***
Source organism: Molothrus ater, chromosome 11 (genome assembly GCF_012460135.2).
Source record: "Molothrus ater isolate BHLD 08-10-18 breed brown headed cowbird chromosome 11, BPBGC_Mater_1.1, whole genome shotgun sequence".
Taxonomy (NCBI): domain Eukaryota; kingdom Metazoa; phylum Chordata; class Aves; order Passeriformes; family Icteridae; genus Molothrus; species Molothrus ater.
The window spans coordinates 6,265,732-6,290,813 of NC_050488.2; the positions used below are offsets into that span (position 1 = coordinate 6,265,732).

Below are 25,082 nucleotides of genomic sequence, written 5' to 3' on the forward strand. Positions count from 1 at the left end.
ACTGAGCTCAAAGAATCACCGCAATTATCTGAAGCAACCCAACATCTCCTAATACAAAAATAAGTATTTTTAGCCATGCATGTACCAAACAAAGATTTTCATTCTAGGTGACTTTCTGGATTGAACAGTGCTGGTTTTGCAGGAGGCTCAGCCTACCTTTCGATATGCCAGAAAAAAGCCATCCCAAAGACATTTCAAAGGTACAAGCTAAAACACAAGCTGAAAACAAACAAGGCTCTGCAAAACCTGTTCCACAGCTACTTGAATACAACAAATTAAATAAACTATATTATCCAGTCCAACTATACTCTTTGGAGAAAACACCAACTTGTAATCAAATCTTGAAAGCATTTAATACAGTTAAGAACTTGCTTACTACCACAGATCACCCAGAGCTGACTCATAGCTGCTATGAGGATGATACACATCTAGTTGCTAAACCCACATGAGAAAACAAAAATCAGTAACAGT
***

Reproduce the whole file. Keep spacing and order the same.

Source organism: Molothrus ater, chromosome 11 (genome assembly GCF_012460135.2).
Source record: "Molothrus ater isolate BHLD 08-10-18 breed brown headed cowbird chromosome 11, BPBGC_Mater_1.1, whole genome shotgun sequence".
Taxonomy (NCBI): domain Eukaryota; kingdom Metazoa; phylum Chordata; class Aves; order Passeriformes; family Icteridae; genus Molothrus; species Molothrus ater.
The window spans coordinates 6,265,732-6,290,813 of NC_050488.2; the positions used below are offsets into that span (position 1 = coordinate 6,265,732).

Below are 25,082 nucleotides of genomic sequence, written 5' to 3' on the forward strand. Positions count from 1 at the left end.
ACTGAGCTCAAAGAATCACCGCAATTATCTGAAGCAACCCAACATCTCCTAATACAAAAATAAGTATTTTTAGCCATGCATGTACCAAACAAAGATTTTCATTCTAGGTGACTTTCTGGATTGAACAGTGCTGGTTTTGCAGGAGGCTCAGCCTACCTTTCGATATGCCAGAAAAAAGCCATCCCAAAGACATTTCAAAGGTACAAGCTAAAACACAAGCTGAAAACAAACAAGGCTCTGCAAAACCTGTTCCACAGCTACTTGAATACAACAAATTAAATAAACTATATTATCCAGTCCAACTATACTCTTTGGAGAAAACACCAACTTGTAATCAAATCTTGAAAGCATTTAATACAGTTAAGAACTTGCTTACTACCACAGATCACCCAGAGCTGACTCATAGCTGCTATGAGGATGATACACATCTAGTTGCTAAACCCACATGAGAAAACAAAAATCAGTAACAGT